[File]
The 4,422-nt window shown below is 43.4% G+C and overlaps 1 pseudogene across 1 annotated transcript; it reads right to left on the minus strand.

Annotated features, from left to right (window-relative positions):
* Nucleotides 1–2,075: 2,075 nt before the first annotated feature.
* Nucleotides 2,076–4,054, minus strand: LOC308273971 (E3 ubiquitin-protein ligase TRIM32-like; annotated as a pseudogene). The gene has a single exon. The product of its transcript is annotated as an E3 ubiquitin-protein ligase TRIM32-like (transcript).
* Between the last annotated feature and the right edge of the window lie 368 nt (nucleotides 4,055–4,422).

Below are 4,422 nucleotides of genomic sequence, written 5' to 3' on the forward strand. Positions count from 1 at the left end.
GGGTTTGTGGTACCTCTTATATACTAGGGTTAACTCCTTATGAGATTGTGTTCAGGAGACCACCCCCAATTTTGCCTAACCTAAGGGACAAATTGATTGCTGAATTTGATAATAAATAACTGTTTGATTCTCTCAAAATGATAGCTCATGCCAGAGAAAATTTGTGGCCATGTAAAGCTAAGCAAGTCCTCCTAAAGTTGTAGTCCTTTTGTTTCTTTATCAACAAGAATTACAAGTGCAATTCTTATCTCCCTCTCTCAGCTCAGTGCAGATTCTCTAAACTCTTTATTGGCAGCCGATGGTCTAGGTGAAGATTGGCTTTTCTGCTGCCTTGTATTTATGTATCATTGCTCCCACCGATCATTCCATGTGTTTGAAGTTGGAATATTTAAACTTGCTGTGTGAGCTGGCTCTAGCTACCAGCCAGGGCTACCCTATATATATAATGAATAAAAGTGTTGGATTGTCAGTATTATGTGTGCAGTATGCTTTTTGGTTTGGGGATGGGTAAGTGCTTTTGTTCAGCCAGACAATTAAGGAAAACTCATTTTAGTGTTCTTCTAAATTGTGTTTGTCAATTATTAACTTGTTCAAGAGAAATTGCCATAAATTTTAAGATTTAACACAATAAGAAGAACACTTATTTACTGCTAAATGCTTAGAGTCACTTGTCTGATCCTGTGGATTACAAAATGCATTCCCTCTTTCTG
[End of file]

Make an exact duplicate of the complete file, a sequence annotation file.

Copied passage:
The 4,422-nt window shown below is 43.4% G+C and overlaps 1 pseudogene across 1 annotated transcript; it reads right to left on the minus strand.

Annotated features, from left to right (window-relative positions):
* Nucleotides 1–2,075: 2,075 nt before the first annotated feature.
* Nucleotides 2,076–4,054, minus strand: LOC308273971 (E3 ubiquitin-protein ligase TRIM32-like; annotated as a pseudogene). The gene has a single exon. The product of its transcript is annotated as an E3 ubiquitin-protein ligase TRIM32-like (transcript).
* Between the last annotated feature and the right edge of the window lie 368 nt (nucleotides 4,055–4,422).

Below are 4,422 nucleotides of genomic sequence, written 5' to 3' on the forward strand. Positions count from 1 at the left end.
GGGTTTGTGGTACCTCTTATATACTAGGGTTAACTCCTTATGAGATTGTGTTCAGGAGACCACCCCCAATTTTGCCTAACCTAAGGGACAAATTGATTGCTGAATTTGATAATAAATAACTGTTTGATTCTCTCAAAATGATAGCTCATGCCAGAGAAAATTTGTGGCCATGTAAAGCTAAGCAAGTCCTCCTAAAGTTGTAGTCCTTTTGTTTCTTTATCAACAAGAATTACAAGTGCAATTCTTATCTCCCTCTCTCAGCTCAGTGCAGATTCTCTAAACTCTTTATTGGCAGCCGATGGTCTAGGTGAAGATTGGCTTTTCTGCTGCCTTGTATTTATGTATCATTGCTCCCACCGATCATTCCATGTGTTTGAAGTTGGAATATTTAAACTTGCTGTGTGAGCTGGCTCTAGCTACCAGCCAGGGCTACCCTATATATATAATGAATAAAAGTGTTGGATTGTCAGTATTATGTGTGCAGTATGCTTTTTGGTTTGGGGATGGGTAAGTGCTTTTGTTCAGCCAGACAATTAAGGAAAACTCATTTTAGTGTTCTTCTAAATTGTGTTTGTCAATTATTAACTTGTTCAAGAGAAATTGCCATAAATTTTAAGATTTAACACAATAAGAAGAACACTTATTTACTGCTAAATGCTTAGAGTCACTTGTCTGATCCTGTGGATTACAAAATGCATTCCCTCTTTCTG